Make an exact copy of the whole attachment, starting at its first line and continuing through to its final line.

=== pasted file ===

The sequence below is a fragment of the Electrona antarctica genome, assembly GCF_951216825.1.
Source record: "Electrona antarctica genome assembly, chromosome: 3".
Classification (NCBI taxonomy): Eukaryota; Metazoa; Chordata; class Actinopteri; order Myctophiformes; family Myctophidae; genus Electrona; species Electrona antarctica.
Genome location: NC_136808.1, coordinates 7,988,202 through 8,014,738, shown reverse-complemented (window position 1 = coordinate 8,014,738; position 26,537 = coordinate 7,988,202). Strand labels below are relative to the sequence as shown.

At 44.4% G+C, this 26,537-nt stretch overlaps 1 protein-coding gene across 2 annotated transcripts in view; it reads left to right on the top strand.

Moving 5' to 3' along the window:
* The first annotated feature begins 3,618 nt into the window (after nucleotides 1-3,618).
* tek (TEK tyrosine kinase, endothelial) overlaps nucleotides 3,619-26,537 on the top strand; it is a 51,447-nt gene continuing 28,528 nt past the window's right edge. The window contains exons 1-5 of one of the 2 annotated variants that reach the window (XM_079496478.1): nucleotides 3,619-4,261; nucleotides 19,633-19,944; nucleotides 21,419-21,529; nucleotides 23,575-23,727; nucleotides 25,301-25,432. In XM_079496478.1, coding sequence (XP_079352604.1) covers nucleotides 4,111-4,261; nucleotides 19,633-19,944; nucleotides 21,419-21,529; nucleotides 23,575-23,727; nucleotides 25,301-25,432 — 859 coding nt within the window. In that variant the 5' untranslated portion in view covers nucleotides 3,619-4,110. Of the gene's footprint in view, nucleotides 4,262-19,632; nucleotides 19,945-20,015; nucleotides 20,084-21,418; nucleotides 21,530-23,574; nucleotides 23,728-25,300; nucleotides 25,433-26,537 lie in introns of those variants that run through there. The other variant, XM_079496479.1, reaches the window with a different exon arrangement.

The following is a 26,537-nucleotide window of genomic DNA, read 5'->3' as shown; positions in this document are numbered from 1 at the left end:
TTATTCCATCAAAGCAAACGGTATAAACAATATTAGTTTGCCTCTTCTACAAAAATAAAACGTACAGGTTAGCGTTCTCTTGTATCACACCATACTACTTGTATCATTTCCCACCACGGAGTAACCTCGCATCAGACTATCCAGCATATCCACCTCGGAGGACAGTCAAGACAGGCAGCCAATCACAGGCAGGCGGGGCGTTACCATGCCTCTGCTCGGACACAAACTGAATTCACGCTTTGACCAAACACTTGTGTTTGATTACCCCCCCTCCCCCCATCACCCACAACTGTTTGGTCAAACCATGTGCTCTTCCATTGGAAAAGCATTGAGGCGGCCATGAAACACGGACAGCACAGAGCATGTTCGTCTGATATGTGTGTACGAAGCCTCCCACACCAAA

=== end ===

The sequence below is a fragment of the Electrona antarctica genome, assembly GCF_951216825.1.
Source record: "Electrona antarctica genome assembly, chromosome: 3".
Classification (NCBI taxonomy): Eukaryota; Metazoa; Chordata; class Actinopteri; order Myctophiformes; family Myctophidae; genus Electrona; species Electrona antarctica.
Genome location: NC_136808.1, coordinates 7,988,202 through 8,014,738, shown reverse-complemented (window position 1 = coordinate 8,014,738; position 26,537 = coordinate 7,988,202). Strand labels below are relative to the sequence as shown.

At 44.4% G+C, this 26,537-nt stretch overlaps 1 protein-coding gene across 2 annotated transcripts in view; it reads left to right on the top strand.

Moving 5' to 3' along the window:
* The first annotated feature begins 3,618 nt into the window (after nucleotides 1-3,618).
* tek (TEK tyrosine kinase, endothelial) overlaps nucleotides 3,619-26,537 on the top strand; it is a 51,447-nt gene continuing 28,528 nt past the window's right edge. The window contains exons 1-5 of one of the 2 annotated variants that reach the window (XM_079496478.1): nucleotides 3,619-4,261; nucleotides 19,633-19,944; nucleotides 21,419-21,529; nucleotides 23,575-23,727; nucleotides 25,301-25,432. In XM_079496478.1, coding sequence (XP_079352604.1) covers nucleotides 4,111-4,261; nucleotides 19,633-19,944; nucleotides 21,419-21,529; nucleotides 23,575-23,727; nucleotides 25,301-25,432 — 859 coding nt within the window. In that variant the 5' untranslated portion in view covers nucleotides 3,619-4,110. Of the gene's footprint in view, nucleotides 4,262-19,632; nucleotides 19,945-20,015; nucleotides 20,084-21,418; nucleotides 21,530-23,574; nucleotides 23,728-25,300; nucleotides 25,433-26,537 lie in introns of those variants that run through there. The other variant, XM_079496479.1, reaches the window with a different exon arrangement.

The following is a 26,537-nucleotide window of genomic DNA, read 5'->3' as shown; positions in this document are numbered from 1 at the left end:
TTATTCCATCAAAGCAAACGGTATAAACAATATTAGTTTGCCTCTTCTACAAAAATAAAACGTACAGGTTAGCGTTCTCTTGTATCACACCATACTACTTGTATCATTTCCCACCACGGAGTAACCTCGCATCAGACTATCCAGCATATCCACCTCGGAGGACAGTCAAGACAGGCAGCCAATCACAGGCAGGCGGGGCGTTACCATGCCTCTGCTCGGACACAAACTGAATTCACGCTTTGACCAAACACTTGTGTTTGATTACCCCCCCTCCCCCCATCACCCACAACTGTTTGGTCAAACCATGTGCTCTTCCATTGGAAAAGCATTGAGGCGGCCATGAAACACGGACAGCACAGAGCATGTTCGTCTGATATGTGTGTACGAAGCCTCCCACACCAAA